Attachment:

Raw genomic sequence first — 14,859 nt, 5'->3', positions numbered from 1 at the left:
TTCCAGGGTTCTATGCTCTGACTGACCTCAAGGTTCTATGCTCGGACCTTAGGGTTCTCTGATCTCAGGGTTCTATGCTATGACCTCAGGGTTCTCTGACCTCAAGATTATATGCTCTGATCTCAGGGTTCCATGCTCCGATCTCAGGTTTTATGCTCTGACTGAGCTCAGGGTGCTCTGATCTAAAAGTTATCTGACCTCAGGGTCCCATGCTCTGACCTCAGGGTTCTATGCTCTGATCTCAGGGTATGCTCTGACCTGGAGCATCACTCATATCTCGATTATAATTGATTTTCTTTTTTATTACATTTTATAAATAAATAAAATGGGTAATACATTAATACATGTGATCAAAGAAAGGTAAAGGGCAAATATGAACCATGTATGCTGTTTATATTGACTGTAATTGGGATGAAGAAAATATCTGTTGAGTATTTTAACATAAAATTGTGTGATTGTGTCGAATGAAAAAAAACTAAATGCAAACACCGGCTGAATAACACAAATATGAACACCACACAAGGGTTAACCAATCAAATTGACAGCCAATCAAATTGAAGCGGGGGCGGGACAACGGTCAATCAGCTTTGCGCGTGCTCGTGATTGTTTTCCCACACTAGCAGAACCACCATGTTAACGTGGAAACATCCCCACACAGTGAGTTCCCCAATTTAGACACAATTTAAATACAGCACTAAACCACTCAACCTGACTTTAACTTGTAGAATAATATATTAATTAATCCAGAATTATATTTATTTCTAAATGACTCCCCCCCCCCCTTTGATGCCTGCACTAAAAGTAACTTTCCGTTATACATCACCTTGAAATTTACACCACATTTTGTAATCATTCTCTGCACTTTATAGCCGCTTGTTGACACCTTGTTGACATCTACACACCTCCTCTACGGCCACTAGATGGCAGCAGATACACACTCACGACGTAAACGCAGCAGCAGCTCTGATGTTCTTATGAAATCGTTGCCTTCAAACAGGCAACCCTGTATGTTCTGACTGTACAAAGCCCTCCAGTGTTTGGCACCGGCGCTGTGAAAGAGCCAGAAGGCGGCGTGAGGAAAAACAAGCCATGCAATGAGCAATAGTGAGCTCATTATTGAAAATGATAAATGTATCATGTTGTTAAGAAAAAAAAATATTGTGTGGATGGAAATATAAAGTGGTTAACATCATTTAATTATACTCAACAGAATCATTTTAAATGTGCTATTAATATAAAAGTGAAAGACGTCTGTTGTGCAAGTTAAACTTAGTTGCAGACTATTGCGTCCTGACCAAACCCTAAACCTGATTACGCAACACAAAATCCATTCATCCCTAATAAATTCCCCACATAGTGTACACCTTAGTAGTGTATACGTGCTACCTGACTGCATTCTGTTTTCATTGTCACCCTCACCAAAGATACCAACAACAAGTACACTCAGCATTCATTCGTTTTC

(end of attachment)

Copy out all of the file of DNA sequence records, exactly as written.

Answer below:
Raw genomic sequence first — 14,859 nt, 5'->3', positions numbered from 1 at the left:
TTCCAGGGTTCTATGCTCTGACTGACCTCAAGGTTCTATGCTCGGACCTTAGGGTTCTCTGATCTCAGGGTTCTATGCTATGACCTCAGGGTTCTCTGACCTCAAGATTATATGCTCTGATCTCAGGGTTCCATGCTCCGATCTCAGGTTTTATGCTCTGACTGAGCTCAGGGTGCTCTGATCTAAAAGTTATCTGACCTCAGGGTCCCATGCTCTGACCTCAGGGTTCTATGCTCTGATCTCAGGGTATGCTCTGACCTGGAGCATCACTCATATCTCGATTATAATTGATTTTCTTTTTTATTACATTTTATAAATAAATAAAATGGGTAATACATTAATACATGTGATCAAAGAAAGGTAAAGGGCAAATATGAACCATGTATGCTGTTTATATTGACTGTAATTGGGATGAAGAAAATATCTGTTGAGTATTTTAACATAAAATTGTGTGATTGTGTCGAATGAAAAAAAACTAAATGCAAACACCGGCTGAATAACACAAATATGAACACCACACAAGGGTTAACCAATCAAATTGACAGCCAATCAAATTGAAGCGGGGGCGGGACAACGGTCAATCAGCTTTGCGCGTGCTCGTGATTGTTTTCCCACACTAGCAGAACCACCATGTTAACGTGGAAACATCCCCACACAGTGAGTTCCCCAATTTAGACACAATTTAAATACAGCACTAAACCACTCAACCTGACTTTAACTTGTAGAATAATATATTAATTAATCCAGAATTATATTTATTTCTAAATGACTCCCCCCCCCCCTTTGATGCCTGCACTAAAAGTAACTTTCCGTTATACATCACCTTGAAATTTACACCACATTTTGTAATCATTCTCTGCACTTTATAGCCGCTTGTTGACACCTTGTTGACATCTACACACCTCCTCTACGGCCACTAGATGGCAGCAGATACACACTCACGACGTAAACGCAGCAGCAGCTCTGATGTTCTTATGAAATCGTTGCCTTCAAACAGGCAACCCTGTATGTTCTGACTGTACAAAGCCCTCCAGTGTTTGGCACCGGCGCTGTGAAAGAGCCAGAAGGCGGCGTGAGGAAAAACAAGCCATGCAATGAGCAATAGTGAGCTCATTATTGAAAATGATAAATGTATCATGTTGTTAAGAAAAAAAAATATTGTGTGGATGGAAATATAAAGTGGTTAACATCATTTAATTATACTCAACAGAATCATTTTAAATGTGCTATTAATATAAAAGTGAAAGACGTCTGTTGTGCAAGTTAAACTTAGTTGCAGACTATTGCGTCCTGACCAAACCCTAAACCTGATTACGCAACACAAAATCCATTCATCCCTAATAAATTCCCCACATAGTGTACACCTTAGTAGTGTATACGTGCTACCTGACTGCATTCTGTTTTCATTGTCACCCTCACCAAAGATACCAACAACAAGTACACTCAGCATTCATTCGTTTTC